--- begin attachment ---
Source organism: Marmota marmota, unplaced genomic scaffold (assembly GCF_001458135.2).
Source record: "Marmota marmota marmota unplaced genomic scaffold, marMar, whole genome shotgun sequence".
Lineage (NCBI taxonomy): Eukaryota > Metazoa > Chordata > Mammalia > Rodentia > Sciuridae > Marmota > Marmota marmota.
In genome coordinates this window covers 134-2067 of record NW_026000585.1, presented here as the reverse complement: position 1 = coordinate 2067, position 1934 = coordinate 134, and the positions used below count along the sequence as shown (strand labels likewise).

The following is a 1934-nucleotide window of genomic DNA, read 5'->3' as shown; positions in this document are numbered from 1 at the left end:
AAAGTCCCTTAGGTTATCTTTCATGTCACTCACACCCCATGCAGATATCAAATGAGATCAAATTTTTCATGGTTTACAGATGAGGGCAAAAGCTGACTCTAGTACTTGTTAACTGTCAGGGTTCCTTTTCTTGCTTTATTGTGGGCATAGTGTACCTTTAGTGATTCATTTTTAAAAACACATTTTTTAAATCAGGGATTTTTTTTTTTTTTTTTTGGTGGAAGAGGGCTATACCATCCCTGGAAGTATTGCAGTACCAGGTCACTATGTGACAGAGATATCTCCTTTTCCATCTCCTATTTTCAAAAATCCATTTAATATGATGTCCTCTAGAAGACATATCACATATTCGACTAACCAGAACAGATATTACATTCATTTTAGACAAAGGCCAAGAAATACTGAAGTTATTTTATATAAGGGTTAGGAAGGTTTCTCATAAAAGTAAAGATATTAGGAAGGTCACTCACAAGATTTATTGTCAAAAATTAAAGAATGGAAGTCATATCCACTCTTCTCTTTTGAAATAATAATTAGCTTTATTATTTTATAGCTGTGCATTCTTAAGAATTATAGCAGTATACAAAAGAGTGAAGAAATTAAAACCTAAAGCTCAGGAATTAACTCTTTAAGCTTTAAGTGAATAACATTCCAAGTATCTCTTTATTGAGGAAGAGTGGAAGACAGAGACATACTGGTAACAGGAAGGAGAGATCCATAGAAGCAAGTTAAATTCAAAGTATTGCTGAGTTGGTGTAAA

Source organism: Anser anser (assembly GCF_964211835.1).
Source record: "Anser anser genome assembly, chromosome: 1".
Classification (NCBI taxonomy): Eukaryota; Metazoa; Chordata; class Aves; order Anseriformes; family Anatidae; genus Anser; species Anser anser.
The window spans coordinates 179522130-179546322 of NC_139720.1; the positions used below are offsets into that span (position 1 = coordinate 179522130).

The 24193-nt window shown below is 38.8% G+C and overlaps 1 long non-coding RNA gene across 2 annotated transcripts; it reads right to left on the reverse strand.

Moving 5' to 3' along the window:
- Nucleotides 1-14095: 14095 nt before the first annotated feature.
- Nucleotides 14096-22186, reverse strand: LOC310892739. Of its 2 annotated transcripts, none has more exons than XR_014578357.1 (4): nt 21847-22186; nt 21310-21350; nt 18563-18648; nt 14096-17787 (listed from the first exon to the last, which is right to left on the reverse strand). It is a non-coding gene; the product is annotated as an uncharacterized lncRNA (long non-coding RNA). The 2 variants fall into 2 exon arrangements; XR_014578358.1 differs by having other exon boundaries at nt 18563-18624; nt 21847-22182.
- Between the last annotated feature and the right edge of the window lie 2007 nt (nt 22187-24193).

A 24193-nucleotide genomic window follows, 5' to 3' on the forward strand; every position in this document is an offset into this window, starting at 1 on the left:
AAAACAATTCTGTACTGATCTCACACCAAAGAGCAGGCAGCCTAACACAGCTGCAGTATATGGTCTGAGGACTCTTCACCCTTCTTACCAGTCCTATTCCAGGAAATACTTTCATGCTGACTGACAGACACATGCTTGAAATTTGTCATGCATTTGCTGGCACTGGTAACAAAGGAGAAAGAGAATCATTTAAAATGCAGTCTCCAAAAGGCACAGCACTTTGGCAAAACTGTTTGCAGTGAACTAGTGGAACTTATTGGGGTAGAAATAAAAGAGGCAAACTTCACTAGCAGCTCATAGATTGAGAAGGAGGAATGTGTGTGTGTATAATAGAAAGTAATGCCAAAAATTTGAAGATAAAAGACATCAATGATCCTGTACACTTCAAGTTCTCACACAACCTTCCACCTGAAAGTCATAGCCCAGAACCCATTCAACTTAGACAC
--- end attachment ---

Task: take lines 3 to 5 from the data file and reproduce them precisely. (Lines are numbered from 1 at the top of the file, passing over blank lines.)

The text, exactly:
Lineage (NCBI taxonomy): Eukaryota > Metazoa > Chordata > Mammalia > Rodentia > Sciuridae > Marmota > Marmota marmota.
In genome coordinates this window covers 134-2067 of record NW_026000585.1, presented here as the reverse complement: position 1 = coordinate 2067, position 1934 = coordinate 134, and the positions used below count along the sequence as shown (strand labels likewise).

The following is a 1934-nucleotide window of genomic DNA, read 5'->3' as shown; positions in this document are numbered from 1 at the left end: